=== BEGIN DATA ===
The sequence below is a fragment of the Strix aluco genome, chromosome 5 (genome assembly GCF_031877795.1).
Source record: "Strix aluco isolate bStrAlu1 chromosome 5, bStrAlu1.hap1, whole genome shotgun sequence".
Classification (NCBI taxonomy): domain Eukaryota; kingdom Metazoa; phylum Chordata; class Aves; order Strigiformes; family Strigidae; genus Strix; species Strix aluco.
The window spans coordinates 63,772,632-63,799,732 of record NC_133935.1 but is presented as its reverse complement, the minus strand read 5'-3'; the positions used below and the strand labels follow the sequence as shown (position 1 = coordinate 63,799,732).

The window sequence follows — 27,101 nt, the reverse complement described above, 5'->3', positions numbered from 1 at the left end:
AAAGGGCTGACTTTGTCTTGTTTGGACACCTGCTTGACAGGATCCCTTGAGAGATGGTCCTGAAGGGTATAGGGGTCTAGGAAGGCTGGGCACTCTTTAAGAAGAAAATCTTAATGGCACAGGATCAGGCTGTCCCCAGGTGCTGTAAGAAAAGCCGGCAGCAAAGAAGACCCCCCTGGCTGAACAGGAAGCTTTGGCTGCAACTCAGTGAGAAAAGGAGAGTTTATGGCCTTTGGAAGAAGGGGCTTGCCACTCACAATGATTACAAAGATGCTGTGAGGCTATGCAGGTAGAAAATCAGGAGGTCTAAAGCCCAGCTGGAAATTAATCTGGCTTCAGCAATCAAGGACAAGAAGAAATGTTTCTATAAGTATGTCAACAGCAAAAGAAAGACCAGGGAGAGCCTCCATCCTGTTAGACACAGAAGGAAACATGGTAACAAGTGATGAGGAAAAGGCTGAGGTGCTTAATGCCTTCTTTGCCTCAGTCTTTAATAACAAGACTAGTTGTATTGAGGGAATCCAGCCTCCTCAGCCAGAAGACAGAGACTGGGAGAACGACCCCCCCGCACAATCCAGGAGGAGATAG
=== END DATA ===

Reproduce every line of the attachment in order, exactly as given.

The sequence below is a fragment of the Strix aluco genome, chromosome 5 (genome assembly GCF_031877795.1).
Source record: "Strix aluco isolate bStrAlu1 chromosome 5, bStrAlu1.hap1, whole genome shotgun sequence".
Classification (NCBI taxonomy): domain Eukaryota; kingdom Metazoa; phylum Chordata; class Aves; order Strigiformes; family Strigidae; genus Strix; species Strix aluco.
The window spans coordinates 63,772,632-63,799,732 of record NC_133935.1 but is presented as its reverse complement, the minus strand read 5'-3'; the positions used below and the strand labels follow the sequence as shown (position 1 = coordinate 63,799,732).

The window sequence follows — 27,101 nt, the reverse complement described above, 5'->3', positions numbered from 1 at the left end:
AAAGGGCTGACTTTGTCTTGTTTGGACACCTGCTTGACAGGATCCCTTGAGAGATGGTCCTGAAGGGTATAGGGGTCTAGGAAGGCTGGGCACTCTTTAAGAAGAAAATCTTAATGGCACAGGATCAGGCTGTCCCCAGGTGCTGTAAGAAAAGCCGGCAGCAAAGAAGACCCCCCTGGCTGAACAGGAAGCTTTGGCTGCAACTCAGTGAGAAAAGGAGAGTTTATGGCCTTTGGAAGAAGGGGCTTGCCACTCACAATGATTACAAAGATGCTGTGAGGCTATGCAGGTAGAAAATCAGGAGGTCTAAAGCCCAGCTGGAAATTAATCTGGCTTCAGCAATCAAGGACAAGAAGAAATGTTTCTATAAGTATGTCAACAGCAAAAGAAAGACCAGGGAGAGCCTCCATCCTGTTAGACACAGAAGGAAACATGGTAACAAGTGATGAGGAAAAGGCTGAGGTGCTTAATGCCTTCTTTGCCTCAGTCTTTAATAACAAGACTAGTTGTATTGAGGGAATCCAGCCTCCTCAGCCAGAAGACAGAGACTGGGAGAACGACCCCCCCGCACAATCCAGGAGGAGATAG